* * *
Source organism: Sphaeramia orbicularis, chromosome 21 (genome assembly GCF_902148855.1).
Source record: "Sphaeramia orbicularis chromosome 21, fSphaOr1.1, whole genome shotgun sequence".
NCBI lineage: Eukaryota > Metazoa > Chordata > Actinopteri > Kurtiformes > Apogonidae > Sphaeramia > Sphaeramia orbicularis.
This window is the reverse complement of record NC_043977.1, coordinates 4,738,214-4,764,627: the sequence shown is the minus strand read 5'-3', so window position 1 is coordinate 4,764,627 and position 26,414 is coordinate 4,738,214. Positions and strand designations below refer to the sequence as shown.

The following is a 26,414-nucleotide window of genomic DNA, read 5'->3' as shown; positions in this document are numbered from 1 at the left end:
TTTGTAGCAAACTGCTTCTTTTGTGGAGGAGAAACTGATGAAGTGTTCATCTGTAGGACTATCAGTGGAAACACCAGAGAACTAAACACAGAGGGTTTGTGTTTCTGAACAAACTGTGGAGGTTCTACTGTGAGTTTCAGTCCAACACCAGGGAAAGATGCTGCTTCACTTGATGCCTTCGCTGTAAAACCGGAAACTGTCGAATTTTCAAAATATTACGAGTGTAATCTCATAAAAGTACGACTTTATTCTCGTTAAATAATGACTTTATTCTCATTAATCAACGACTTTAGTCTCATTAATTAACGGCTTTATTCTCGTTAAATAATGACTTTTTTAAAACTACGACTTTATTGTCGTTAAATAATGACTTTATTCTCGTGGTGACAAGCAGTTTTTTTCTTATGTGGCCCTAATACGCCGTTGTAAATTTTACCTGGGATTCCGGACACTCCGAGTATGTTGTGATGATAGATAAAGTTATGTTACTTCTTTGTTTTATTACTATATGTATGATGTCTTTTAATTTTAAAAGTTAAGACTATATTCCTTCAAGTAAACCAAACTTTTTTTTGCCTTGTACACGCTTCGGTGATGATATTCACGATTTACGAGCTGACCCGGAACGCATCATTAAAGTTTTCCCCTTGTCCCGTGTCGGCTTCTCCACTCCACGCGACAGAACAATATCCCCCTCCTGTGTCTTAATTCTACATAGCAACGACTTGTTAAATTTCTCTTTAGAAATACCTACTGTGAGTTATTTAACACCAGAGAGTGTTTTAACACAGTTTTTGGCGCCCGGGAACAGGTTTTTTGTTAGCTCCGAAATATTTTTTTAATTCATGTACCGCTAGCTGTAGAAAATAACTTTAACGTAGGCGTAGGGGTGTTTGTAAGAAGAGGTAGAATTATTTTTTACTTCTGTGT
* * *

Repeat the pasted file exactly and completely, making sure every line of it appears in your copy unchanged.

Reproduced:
Source organism: Sphaeramia orbicularis, chromosome 21 (genome assembly GCF_902148855.1).
Source record: "Sphaeramia orbicularis chromosome 21, fSphaOr1.1, whole genome shotgun sequence".
NCBI lineage: Eukaryota > Metazoa > Chordata > Actinopteri > Kurtiformes > Apogonidae > Sphaeramia > Sphaeramia orbicularis.
This window is the reverse complement of record NC_043977.1, coordinates 4,738,214-4,764,627: the sequence shown is the minus strand read 5'-3', so window position 1 is coordinate 4,764,627 and position 26,414 is coordinate 4,738,214. Positions and strand designations below refer to the sequence as shown.

The following is a 26,414-nucleotide window of genomic DNA, read 5'->3' as shown; positions in this document are numbered from 1 at the left end:
TTTGTAGCAAACTGCTTCTTTTGTGGAGGAGAAACTGATGAAGTGTTCATCTGTAGGACTATCAGTGGAAACACCAGAGAACTAAACACAGAGGGTTTGTGTTTCTGAACAAACTGTGGAGGTTCTACTGTGAGTTTCAGTCCAACACCAGGGAAAGATGCTGCTTCACTTGATGCCTTCGCTGTAAAACCGGAAACTGTCGAATTTTCAAAATATTACGAGTGTAATCTCATAAAAGTACGACTTTATTCTCGTTAAATAATGACTTTATTCTCATTAATCAACGACTTTAGTCTCATTAATTAACGGCTTTATTCTCGTTAAATAATGACTTTTTTAAAACTACGACTTTATTGTCGTTAAATAATGACTTTATTCTCGTGGTGACAAGCAGTTTTTTTCTTATGTGGCCCTAATACGCCGTTGTAAATTTTACCTGGGATTCCGGACACTCCGAGTATGTTGTGATGATAGATAAAGTTATGTTACTTCTTTGTTTTATTACTATATGTATGATGTCTTTTAATTTTAAAAGTTAAGACTATATTCCTTCAAGTAAACCAAACTTTTTTTTGCCTTGTACACGCTTCGGTGATGATATTCACGATTTACGAGCTGACCCGGAACGCATCATTAAAGTTTTCCCCTTGTCCCGTGTCGGCTTCTCCACTCCACGCGACAGAACAATATCCCCCTCCTGTGTCTTAATTCTACATAGCAACGACTTGTTAAATTTCTCTTTAGAAATACCTACTGTGAGTTATTTAACACCAGAGAGTGTTTTAACACAGTTTTTGGCGCCCGGGAACAGGTTTTTTGTTAGCTCCGAAATATTTTTTTAATTCATGTACCGCTAGCTGTAGAAAATAACTTTAACGTAGGCGTAGGGGTGTTTGTAAGAAGAGGTAGAATTATTTTTTACTTCTGTGT